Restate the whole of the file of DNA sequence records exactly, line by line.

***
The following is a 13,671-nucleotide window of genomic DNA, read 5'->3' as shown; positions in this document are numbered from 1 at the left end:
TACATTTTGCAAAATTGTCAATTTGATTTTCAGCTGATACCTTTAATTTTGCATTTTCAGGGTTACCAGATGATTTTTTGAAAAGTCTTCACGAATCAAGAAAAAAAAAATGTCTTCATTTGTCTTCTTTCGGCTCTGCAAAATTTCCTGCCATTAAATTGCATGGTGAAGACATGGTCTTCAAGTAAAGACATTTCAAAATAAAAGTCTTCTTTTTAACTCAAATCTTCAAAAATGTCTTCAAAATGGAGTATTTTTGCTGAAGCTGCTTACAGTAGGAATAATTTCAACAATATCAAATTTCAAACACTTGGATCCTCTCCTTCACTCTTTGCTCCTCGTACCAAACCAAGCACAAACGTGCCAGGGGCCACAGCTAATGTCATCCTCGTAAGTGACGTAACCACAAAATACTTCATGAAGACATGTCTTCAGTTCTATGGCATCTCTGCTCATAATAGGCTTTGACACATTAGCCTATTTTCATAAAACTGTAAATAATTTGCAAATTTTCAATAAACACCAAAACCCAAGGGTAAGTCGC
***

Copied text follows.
The following is a 13,671-nucleotide window of genomic DNA, read 5'->3' as shown; positions in this document are numbered from 1 at the left end:
TACATTTTGCAAAATTGTCAATTTGATTTTCAGCTGATACCTTTAATTTTGCATTTTCAGGGTTACCAGATGATTTTTTGAAAAGTCTTCACGAATCAAGAAAAAAAAAATGTCTTCATTTGTCTTCTTTCGGCTCTGCAAAATTTCCTGCCATTAAATTGCATGGTGAAGACATGGTCTTCAAGTAAAGACATTTCAAAATAAAAGTCTTCTTTTTAACTCAAATCTTCAAAAATGTCTTCAAAATGGAGTATTTTTGCTGAAGCTGCTTACAGTAGGAATAATTTCAACAATATCAAATTTCAAACACTTGGATCCTCTCCTTCACTCTTTGCTCCTCGTACCAAACCAAGCACAAACGTGCCAGGGGCCACAGCTAATGTCATCCTCGTAAGTGACGTAACCACAAAATACTTCATGAAGACATGTCTTCAGTTCTATGGCATCTCTGCTCATAATAGGCTTTGACACATTAGCCTATTTTCATAAAACTGTAAATAATTTGCAAATTTTCAATAAACACCAAAACCCAAGGGTAAGTCGC